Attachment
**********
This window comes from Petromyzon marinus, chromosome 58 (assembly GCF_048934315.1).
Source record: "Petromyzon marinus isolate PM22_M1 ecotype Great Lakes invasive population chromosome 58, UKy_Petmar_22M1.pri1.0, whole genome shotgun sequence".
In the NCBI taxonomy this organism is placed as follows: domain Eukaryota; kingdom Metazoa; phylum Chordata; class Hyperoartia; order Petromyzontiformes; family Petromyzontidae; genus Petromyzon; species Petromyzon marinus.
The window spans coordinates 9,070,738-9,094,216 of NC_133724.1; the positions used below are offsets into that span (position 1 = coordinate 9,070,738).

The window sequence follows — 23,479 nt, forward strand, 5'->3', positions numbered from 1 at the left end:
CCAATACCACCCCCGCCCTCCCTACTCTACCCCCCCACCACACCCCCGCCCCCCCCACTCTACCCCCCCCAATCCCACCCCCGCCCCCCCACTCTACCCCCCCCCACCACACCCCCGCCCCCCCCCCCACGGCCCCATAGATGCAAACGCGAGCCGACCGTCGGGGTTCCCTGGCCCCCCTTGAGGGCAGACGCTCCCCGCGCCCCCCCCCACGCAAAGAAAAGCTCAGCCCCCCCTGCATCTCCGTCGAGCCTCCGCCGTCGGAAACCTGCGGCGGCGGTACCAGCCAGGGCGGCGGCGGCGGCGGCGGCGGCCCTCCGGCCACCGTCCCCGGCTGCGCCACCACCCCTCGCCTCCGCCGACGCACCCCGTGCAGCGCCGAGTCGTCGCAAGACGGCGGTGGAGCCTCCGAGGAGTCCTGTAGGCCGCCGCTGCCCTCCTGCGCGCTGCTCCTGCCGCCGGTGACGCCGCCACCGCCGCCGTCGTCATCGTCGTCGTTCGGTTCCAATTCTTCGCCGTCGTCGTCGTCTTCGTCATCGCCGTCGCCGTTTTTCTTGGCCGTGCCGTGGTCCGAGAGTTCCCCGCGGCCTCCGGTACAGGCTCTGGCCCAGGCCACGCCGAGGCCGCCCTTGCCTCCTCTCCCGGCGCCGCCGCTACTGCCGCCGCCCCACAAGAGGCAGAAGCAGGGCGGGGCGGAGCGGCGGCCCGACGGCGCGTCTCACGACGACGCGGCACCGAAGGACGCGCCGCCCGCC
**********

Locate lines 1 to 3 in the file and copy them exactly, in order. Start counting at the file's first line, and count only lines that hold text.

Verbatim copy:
This window comes from Petromyzon marinus, chromosome 58 (assembly GCF_048934315.1).
Source record: "Petromyzon marinus isolate PM22_M1 ecotype Great Lakes invasive population chromosome 58, UKy_Petmar_22M1.pri1.0, whole genome shotgun sequence".
In the NCBI taxonomy this organism is placed as follows: domain Eukaryota; kingdom Metazoa; phylum Chordata; class Hyperoartia; order Petromyzontiformes; family Petromyzontidae; genus Petromyzon; species Petromyzon marinus.